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we at the very time either expressly intend to begin again our evil practices, when the former ones are, as we suppose, cancelled; or allow such a secret thought to find place without rebuke in our minds, it then becomes a very different case. We cannot, when we relapse, complain that our resolutions fail us. The truth is, we never made any-any, I mean, that were sincere and hearty, which are the only ones to be accounted of. There was duplicity and insincerity at the time—a voluntary deceiving of ourselves; and an attempt, if one may so speak, to deceive God.
This is mockery and profanation, not devotion; and let men either discard all such hollow reservations, or come not to that holy table.
But I hope and believe that is seldom the case. I hope and believe that those who frequent the holy communion are sincere. But the danger is-the thing to be provided against-the thing to be warned of, is, that we do not take advantage of any scruples or appearances, either of doubt or difficulty, for the purpose of indulging our disinclination to religious exercises, for the sake of having a pretence for avoiding that which in our hearts we have no real concern or desire to perform.
Scruples that proceed from a good conscience, however weak or groundless, will meet, I doubt not, with indulgence from the Father of mercies; but when notions are taken up to flatter our vices-to amuse or lay asleep the conscience, or reconcile it to
the practice which we will not quit; such must not expect to come off as so many speculative errors: for these are errors which no one could have fallen into had it not been for the pernicious influence of vicious habits, and for the sake of that ease to our minds, and encouragement to those sins which they seem to allow.
HEBREWS X. 15.
Forsake not the assembling yourselves together, as the manner of some is.
THE first thing recorded of the disciples of Christ after their Lord's ascension was their uniting with one accord in prayer and supplication; and being with one accord in one place; continuing stedfastly in the apostles' doctrine and fellowship; continuing daily with one accord in the Temple; and breaking bread, that is, celebrating the Holy Communion, from house to house; lifting up the voice with one accord; their coming together the first day of the week to break bread; coming together in the church into one place to celebrate the Lord's Supper; meeting and keeping silence in the church; the whole church being gathered together in prayer, and coming into one place —a rich man and a poor man entering the assembly; and lastly, not forsaking the assembling of themselves together so that the practice of assembling together at stated times for the purpose of joint devotion, religious exercises, and religious instruction, stands upon the highest and earliest authority by
which the practice can come recommended to us— the united example of the apostles and immediate followers of Jesus Christ.
These persons acted under the instructions which themselves had received from Christ's own mouth, and under the extraordinary influence of the Holy Spirit therefore, an institution founded on the common consent and practice of such persons, so circumstanced, is to be deemed a divine institution. Not to mention the words of Christ, as recorded in Saint Matthew's Gospel, which contain the strongest invitation to joint worship and prayer: "Where two or three are gathered together in my name, there am I in the midst of them."-Agreeably herewith, all members and sects of Christianity, let them differ ever so much in the articles of faith or rules of practice, have concurred in this the appointing stated times and hours for public devotion; in complying with what they find to have been the usage and institution of the apostles and immediate preachers of Christ's religion, whose authority they all acknowledge. This may be clearly traced up to the very ascension of Jesus Christ; especially when coupled with plain words, as above stated, in evidence of a divine command; and upon this command our obligation to attend upon public worship primarily and principally rests. For when we have once good reason to believe that a thing is the command and will of God, there is an end of all other consideration about it; however, all other considerations are to be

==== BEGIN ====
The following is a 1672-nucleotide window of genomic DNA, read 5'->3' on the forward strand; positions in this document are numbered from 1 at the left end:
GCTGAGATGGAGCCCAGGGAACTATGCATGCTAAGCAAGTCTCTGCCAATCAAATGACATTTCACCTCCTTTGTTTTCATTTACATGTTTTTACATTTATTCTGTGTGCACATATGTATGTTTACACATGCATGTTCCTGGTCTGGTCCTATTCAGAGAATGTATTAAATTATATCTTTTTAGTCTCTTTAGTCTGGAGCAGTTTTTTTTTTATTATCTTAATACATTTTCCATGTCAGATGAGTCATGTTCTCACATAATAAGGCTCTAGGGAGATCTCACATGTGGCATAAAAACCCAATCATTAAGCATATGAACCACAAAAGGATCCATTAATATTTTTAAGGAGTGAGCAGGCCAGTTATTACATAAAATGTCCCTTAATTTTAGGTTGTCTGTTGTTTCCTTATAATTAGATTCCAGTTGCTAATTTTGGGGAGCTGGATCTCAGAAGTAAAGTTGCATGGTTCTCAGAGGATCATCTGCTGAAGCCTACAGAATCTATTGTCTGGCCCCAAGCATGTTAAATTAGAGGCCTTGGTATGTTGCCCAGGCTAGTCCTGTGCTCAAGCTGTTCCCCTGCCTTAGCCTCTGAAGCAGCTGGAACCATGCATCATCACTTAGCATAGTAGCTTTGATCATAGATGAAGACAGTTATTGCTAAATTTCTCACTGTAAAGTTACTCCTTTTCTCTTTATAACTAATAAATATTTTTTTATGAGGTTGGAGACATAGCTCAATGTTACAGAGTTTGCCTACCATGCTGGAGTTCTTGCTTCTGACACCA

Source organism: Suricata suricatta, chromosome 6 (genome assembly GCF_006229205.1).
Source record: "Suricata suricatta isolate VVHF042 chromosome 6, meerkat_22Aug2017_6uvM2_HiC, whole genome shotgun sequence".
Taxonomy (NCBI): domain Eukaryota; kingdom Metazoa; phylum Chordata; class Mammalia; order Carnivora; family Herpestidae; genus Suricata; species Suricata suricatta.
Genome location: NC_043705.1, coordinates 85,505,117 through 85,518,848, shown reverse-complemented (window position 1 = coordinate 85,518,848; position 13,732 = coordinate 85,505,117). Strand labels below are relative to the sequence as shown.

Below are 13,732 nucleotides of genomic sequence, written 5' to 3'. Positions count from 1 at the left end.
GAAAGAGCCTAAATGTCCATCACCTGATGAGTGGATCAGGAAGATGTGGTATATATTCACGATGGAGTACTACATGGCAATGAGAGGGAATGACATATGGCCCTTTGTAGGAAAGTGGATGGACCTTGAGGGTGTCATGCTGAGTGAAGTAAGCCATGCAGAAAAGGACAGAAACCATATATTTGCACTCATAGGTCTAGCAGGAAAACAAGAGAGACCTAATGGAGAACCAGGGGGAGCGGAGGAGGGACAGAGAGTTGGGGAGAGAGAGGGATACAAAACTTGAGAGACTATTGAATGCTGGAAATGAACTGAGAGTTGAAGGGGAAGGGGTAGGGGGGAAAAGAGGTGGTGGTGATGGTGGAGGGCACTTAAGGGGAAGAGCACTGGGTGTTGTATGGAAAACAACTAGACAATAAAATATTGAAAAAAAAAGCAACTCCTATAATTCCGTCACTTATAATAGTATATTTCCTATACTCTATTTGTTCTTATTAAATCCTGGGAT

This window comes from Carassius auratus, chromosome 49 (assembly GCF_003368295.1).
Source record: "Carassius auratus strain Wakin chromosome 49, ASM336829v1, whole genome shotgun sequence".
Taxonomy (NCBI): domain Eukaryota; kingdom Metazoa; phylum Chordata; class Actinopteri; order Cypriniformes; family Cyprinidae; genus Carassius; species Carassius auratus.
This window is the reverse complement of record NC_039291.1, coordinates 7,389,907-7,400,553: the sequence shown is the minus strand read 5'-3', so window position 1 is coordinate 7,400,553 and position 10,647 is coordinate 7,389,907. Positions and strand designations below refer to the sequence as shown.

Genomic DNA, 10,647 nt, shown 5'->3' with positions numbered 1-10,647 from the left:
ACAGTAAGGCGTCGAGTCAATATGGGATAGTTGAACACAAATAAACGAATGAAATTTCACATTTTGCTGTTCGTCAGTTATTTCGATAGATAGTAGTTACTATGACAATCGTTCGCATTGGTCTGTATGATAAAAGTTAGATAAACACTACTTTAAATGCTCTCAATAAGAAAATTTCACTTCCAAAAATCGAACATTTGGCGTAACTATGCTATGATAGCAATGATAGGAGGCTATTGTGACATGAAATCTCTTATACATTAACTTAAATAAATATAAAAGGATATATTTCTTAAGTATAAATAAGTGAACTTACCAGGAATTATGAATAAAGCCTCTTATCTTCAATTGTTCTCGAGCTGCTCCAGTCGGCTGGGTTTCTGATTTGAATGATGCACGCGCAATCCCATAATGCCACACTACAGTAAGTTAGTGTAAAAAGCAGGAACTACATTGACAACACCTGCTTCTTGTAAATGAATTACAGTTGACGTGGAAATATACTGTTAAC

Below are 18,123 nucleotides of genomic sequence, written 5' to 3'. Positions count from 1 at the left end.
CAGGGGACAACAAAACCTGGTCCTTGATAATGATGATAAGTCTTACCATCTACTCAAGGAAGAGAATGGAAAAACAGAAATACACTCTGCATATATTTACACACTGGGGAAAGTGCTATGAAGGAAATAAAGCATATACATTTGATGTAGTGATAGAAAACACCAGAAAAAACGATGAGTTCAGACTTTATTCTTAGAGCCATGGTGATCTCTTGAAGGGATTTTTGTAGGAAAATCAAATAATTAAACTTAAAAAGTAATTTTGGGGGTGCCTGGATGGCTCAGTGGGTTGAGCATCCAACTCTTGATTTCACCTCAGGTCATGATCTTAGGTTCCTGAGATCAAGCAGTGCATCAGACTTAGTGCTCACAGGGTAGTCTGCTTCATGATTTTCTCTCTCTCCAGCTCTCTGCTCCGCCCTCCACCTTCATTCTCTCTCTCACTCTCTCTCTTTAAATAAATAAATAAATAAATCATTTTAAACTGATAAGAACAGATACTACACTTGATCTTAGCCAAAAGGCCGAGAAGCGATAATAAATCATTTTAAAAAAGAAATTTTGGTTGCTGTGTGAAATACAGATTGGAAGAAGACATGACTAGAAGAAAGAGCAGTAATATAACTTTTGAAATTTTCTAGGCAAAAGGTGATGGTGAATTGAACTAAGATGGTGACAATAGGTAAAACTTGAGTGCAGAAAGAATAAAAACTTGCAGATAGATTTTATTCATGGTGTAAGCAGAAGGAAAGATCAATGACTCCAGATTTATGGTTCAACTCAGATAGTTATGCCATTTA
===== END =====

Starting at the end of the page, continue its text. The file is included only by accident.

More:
introduced only as auxiliary and subordinate to that. It is to no purpose to say that coming to church is only a ceremony or a custom were that true, however, which it is not, it would be sufficient to reply, that it is what God is pleased to require. It is his pleasure which ultimately makes any thing a duty; and where that pleasure is declared or known, it is presumptuous in us to distinguish or to say that one thing must be observed, and another dispensed with; one institution is of a moral, another of a scriptural nature. They are all instituted by Him who has complete right and authority to direct us. When we add to this, what I believe will not often be found to fail, that one known deviation from the command of God introduces insensibly, yet inevitably, all deviations from duty, we shall see the force of the preceding obligation in its true light.
Having thus stated the first and principal ground of our duty to attend upon public worship, namely, the command and will of God, signified in the concurrent usage and judgement of those with whom God was pleased to carry on a communication of his will, and by whom he imparted it to the rest of mankind, I shall proceed to fortify the argument, by showing the propriety and expediency of the thing itself.
And first of all: the propriety of joint devotion appears, as it respects the object of all devotion-the supreme God himself. His nature is so glorious, so infinitely exalted above ours, that we are not worthy, as it is truly said, to offer him any sacrifice. The.